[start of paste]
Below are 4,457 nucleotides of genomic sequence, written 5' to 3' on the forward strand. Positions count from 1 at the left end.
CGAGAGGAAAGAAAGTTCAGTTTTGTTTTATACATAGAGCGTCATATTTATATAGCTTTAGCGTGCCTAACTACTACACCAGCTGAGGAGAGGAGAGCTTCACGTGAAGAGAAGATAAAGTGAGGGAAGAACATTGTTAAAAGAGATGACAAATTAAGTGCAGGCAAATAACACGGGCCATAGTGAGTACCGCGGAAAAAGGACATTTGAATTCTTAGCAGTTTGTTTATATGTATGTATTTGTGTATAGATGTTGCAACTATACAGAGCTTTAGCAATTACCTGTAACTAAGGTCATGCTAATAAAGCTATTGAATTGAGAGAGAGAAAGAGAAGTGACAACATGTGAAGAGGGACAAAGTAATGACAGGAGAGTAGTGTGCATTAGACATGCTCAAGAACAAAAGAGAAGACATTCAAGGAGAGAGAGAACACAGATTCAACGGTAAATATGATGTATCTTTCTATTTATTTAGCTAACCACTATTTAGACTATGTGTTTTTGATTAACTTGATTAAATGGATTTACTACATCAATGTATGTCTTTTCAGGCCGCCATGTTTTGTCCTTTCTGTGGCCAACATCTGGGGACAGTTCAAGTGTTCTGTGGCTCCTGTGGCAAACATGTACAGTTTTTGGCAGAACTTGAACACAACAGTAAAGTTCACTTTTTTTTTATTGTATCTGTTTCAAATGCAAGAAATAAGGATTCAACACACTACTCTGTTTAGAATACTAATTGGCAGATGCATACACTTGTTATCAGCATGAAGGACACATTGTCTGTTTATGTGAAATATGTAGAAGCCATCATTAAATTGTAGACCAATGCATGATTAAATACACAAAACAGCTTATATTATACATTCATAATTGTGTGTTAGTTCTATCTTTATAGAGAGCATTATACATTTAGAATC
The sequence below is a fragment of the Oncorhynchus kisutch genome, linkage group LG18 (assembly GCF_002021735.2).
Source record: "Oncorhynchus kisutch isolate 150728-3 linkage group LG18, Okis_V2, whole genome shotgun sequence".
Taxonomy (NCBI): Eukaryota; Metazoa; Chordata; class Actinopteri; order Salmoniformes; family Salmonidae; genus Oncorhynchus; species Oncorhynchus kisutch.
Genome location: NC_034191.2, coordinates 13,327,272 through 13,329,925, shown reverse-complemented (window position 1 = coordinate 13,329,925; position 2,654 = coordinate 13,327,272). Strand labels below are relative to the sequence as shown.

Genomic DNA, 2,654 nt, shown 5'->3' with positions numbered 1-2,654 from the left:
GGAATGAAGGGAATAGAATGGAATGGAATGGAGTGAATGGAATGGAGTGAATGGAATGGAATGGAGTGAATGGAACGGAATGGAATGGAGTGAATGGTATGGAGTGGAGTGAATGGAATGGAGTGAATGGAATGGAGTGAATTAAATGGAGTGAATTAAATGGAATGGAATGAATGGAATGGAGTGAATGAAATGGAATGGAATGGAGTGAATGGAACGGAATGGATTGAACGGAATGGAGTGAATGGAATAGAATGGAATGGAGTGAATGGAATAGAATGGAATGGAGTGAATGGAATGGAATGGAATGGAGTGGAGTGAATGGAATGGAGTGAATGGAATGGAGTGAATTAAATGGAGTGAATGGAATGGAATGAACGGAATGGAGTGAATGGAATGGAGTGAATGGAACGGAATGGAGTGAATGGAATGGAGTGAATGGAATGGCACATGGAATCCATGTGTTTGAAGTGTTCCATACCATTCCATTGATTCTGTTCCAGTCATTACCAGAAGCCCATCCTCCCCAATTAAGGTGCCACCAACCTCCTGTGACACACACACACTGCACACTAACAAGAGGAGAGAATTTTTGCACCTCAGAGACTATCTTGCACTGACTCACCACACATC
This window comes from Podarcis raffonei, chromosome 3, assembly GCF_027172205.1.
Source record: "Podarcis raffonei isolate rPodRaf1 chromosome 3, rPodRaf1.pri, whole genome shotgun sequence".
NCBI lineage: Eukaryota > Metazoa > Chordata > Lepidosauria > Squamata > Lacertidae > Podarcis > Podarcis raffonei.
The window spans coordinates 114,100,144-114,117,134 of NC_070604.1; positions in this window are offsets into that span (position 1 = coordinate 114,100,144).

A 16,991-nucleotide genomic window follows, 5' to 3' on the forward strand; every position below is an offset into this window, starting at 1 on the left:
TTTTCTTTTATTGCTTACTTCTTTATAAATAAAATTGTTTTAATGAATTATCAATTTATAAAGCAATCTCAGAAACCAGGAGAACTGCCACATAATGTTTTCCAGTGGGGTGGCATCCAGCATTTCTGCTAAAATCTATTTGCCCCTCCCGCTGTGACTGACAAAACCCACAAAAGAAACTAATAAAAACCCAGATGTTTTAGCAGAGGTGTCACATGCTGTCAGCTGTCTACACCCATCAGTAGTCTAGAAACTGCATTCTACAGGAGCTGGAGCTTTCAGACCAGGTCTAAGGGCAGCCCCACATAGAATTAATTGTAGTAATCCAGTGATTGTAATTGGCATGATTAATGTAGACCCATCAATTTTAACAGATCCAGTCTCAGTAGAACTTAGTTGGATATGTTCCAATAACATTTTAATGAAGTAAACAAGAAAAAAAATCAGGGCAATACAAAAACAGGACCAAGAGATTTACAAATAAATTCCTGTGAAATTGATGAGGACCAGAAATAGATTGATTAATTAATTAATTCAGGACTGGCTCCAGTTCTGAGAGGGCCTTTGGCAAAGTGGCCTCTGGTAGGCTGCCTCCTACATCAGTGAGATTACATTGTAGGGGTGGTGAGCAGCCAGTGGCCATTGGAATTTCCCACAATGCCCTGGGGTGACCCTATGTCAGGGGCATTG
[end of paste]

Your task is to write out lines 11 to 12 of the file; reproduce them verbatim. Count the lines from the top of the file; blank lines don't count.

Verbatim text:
NCBI lineage: Eukaryota > Metazoa > Chordata > Lepidosauria > Squamata > Lacertidae > Podarcis > Podarcis raffonei.
The window spans coordinates 114,100,144-114,117,134 of NC_070604.1; positions in this window are offsets into that span (position 1 = coordinate 114,100,144).